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Technically, it is only to get "better" endings (now with the Extended Cut DLC). But I think it has something to with with Priority: Earth, I think someone here knows better than me. =P Orbrital

I'm not sure I understand what you're asking about, but war assets are the result of BW's ambitious idea of making most choices and characters from the previous games to have an influence on the galactic war. Turning people into numbers is the solution BW came up with. Mitranim

  • Pretty much, you nailed it there. Orbrital

Well, video games are, at their very core, systems. If you can't quantify something, you can't build a system out of it. If you can't build a system from it, you certainly can't turn it into a game. The War Assets were clearly BW 's approach to quantifying three games worth of plot variables and building a coherent system around them. Terminator-HIX

The point of the War Assets is the following:

The War Assets serve as your Galactic Armada, starting with the remains of the Systems Alliance military and ending with the whatever asset you find last. The more you find the assets, the stronger you make that armada and the higher chance you get for a perfect ending. BioWare did a great job on it, it was kind of intense to amass every single asset of the Galaxy with the Reapers always chasing me down. Captain John vas Normandy (talk)

  • Also, your War Assests determine whether your squadmates on the ground with you when you charge towards the beam on Earth die or get rescued by the Normandy. Theadoringfan22 (talk)
  • In addition to the military strength you gather, War Assets also represent the materials you've gathered to improve the armada and the resources you have for the construction of the Crucible. These things sensibly tie into how well the final battle and the activation of the Crucible goes. High military strength not only means that the battle goes better (your squadmates don't die, the fleet fighting the Reapers manages to hold out against them) but also means that the Crucible would be better guarded, reducing damage that would impair its functionality. The more resources and people you have working on the Crucible, the better its functionality and the less likely a malfunction becomes. LilyheartsLiara (talk)

It's just sad how they have both choices equalling a similar war asset total. If you killed or saved the heretics in 2 equals out when you recruit both quarian and geth in 3. The same with saving or letting the council die gives you either the Destiny Ascension or a beefy Alliance Fleet. Both the widely considered "good" choice, and the "bad" choice have almost no effect on the sway of assets. Saving people in the suicide mission on 2 nets you 25 points per, but some of the random items you scavenge from the map in 3 equal 25 or more. The Dark Energy Dissertation of Conrad, that takes TONS of flags and 3 games of choices only nets you 5 points.... yet if you play multiplayer for an hour or two and promote your character you get 10 war assets for each promotion. The fact both choices end up the same removes any "poor" choices throughout the series and when you're replaying the game you have to struggle in order to try and gimp yourself in War Assets. KaedAemoh (talk)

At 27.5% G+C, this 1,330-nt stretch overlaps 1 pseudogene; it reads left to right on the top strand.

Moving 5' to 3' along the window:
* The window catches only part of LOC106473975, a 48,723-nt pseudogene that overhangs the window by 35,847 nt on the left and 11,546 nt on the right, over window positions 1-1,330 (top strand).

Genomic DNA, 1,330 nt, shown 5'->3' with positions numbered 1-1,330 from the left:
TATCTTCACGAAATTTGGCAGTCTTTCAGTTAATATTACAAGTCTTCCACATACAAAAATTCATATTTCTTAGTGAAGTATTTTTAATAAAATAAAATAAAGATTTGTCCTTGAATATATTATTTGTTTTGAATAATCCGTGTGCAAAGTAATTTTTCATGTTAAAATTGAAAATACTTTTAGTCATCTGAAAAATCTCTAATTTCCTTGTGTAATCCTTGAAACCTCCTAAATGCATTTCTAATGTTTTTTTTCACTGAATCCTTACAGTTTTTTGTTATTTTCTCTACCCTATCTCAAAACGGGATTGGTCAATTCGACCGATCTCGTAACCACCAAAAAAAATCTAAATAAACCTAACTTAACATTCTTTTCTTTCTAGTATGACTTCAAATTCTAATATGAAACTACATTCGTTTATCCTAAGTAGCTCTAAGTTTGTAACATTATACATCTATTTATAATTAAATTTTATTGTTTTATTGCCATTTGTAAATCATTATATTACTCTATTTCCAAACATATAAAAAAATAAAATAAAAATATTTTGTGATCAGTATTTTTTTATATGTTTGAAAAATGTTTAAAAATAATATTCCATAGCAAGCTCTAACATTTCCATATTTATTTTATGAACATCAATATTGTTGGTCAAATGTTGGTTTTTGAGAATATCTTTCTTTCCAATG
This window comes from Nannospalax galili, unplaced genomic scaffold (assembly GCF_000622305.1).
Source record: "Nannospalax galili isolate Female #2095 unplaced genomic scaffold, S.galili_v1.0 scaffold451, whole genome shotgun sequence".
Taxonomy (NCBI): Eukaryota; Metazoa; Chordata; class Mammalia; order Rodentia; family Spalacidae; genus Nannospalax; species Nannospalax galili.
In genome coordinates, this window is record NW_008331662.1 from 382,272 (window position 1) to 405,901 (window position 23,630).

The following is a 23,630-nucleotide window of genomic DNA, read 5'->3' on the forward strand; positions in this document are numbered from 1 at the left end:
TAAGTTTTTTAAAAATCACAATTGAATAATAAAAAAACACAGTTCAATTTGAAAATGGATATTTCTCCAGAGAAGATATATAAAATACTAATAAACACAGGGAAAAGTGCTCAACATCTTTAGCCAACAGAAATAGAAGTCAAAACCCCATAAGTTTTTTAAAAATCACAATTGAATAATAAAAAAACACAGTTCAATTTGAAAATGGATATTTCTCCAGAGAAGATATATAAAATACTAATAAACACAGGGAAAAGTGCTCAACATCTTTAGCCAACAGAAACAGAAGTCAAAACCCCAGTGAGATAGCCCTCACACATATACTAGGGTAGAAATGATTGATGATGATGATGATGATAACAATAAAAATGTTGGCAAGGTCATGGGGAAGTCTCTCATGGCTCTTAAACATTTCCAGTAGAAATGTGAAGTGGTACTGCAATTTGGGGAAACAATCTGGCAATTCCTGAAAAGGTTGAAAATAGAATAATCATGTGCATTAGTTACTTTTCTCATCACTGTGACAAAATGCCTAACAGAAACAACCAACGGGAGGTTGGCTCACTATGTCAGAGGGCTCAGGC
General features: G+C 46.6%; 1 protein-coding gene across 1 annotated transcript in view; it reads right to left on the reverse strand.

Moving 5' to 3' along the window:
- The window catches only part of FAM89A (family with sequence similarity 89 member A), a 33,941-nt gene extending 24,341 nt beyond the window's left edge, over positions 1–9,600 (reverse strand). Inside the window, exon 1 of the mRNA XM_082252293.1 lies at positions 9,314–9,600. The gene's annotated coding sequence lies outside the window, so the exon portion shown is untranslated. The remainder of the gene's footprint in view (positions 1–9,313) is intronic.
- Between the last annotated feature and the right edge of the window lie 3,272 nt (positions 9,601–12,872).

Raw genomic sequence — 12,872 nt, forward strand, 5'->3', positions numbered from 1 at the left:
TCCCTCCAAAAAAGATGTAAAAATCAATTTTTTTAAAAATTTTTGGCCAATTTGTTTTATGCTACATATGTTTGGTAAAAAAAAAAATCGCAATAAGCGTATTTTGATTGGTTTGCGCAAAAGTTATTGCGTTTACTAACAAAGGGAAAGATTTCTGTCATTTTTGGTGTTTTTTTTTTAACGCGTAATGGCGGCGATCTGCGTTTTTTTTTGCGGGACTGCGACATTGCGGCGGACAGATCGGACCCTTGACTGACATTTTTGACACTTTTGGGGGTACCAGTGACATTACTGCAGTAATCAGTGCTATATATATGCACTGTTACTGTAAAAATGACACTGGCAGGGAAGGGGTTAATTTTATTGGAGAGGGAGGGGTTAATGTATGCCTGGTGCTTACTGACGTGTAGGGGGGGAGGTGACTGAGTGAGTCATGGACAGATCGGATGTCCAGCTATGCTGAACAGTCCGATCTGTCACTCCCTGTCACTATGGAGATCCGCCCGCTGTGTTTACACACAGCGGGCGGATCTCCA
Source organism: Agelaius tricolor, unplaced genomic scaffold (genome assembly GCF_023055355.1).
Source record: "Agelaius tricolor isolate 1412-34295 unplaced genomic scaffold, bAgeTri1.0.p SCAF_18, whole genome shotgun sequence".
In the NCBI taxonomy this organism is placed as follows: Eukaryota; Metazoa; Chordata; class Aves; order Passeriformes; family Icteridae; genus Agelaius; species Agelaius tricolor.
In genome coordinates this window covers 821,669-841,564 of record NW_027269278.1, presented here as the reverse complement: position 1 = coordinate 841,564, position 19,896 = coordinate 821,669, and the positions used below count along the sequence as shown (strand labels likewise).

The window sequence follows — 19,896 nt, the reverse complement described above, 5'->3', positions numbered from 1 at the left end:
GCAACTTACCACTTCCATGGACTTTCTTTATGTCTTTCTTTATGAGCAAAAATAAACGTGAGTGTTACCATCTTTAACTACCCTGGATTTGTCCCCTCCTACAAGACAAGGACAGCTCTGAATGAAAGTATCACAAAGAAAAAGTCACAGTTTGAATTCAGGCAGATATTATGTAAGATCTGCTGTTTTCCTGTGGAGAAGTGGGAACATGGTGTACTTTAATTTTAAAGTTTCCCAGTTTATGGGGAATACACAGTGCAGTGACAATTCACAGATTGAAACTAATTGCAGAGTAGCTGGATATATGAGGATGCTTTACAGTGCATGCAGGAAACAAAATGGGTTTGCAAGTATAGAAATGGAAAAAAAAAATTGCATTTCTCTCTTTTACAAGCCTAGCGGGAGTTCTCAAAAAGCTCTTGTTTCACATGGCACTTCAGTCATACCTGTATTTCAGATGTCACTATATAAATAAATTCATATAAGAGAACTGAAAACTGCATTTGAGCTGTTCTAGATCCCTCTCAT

• Not all choices have both outcomes being "good", depending on previous choices. Two examples I can think of off the top of my head, saving the fake rachni queen if you killed the queen in ME1 and sabotaging the genophage cure if Wrex is the leader of the krogan, will actually result in a net loss of Effective Military Strength. LilyheartsLiara (talk)

^ It's done that way to discourage the idea of there being "right" or "wrong" decisions to make; BioWare's usual philosophy for player choices is "not better or worse, but different". Popular doesn't automatically mean right. There's no real point in giving the players all these choices to make if you get punished for half of them; besides the implications of railroading, negative reinforcement like that only serves to discourage gameplay behaviours (exploring different options and seeing what the consequences are)that are supposed to add to the series' appeal. To avoid excessively punishing people for particular decisions, whether it be killing people off or just coming to the series late, the devs had to dial down the impact of the individual choices. You don't have to agree with it, and no one will blame you if you don't, but I can sort of understand what they were trying to do.

And then, of course, you have the issue of scale. If a full Alliance fleet is worth 90, and you have a single person worth 25, you'd think that'd convey the idea that this particular person is putting in a significant individual effort. And the Dark Energy Dissertation is, for all intents and purposes, a bunch of theories put on paper. Sure, it helps, but that on its own wouldn't be a terribly big boon for a project on the scale of the Crucible. Of course, the idea that "every little bit counts" is driven home throughout the game.

As for the last point, not many game designers would factor in the possibility of players screwing up on purpose, just throwing that out there... Terminator-HIX

  • The other problem with the Dark Energy Dissertation is that it's something that a significant chunk of the player base (people who play the game on a PS3, and mostly likely the people who play on the upcoming Wii version as well) are completely cut off from. It was bad enough in ME2 that you completely missed two quests on Ilos, one of which was the one required to trigger one of the vendor discounts on that planet, so making that loss hit gameplay even more would be just mean. 6thLyranGuard (talk)

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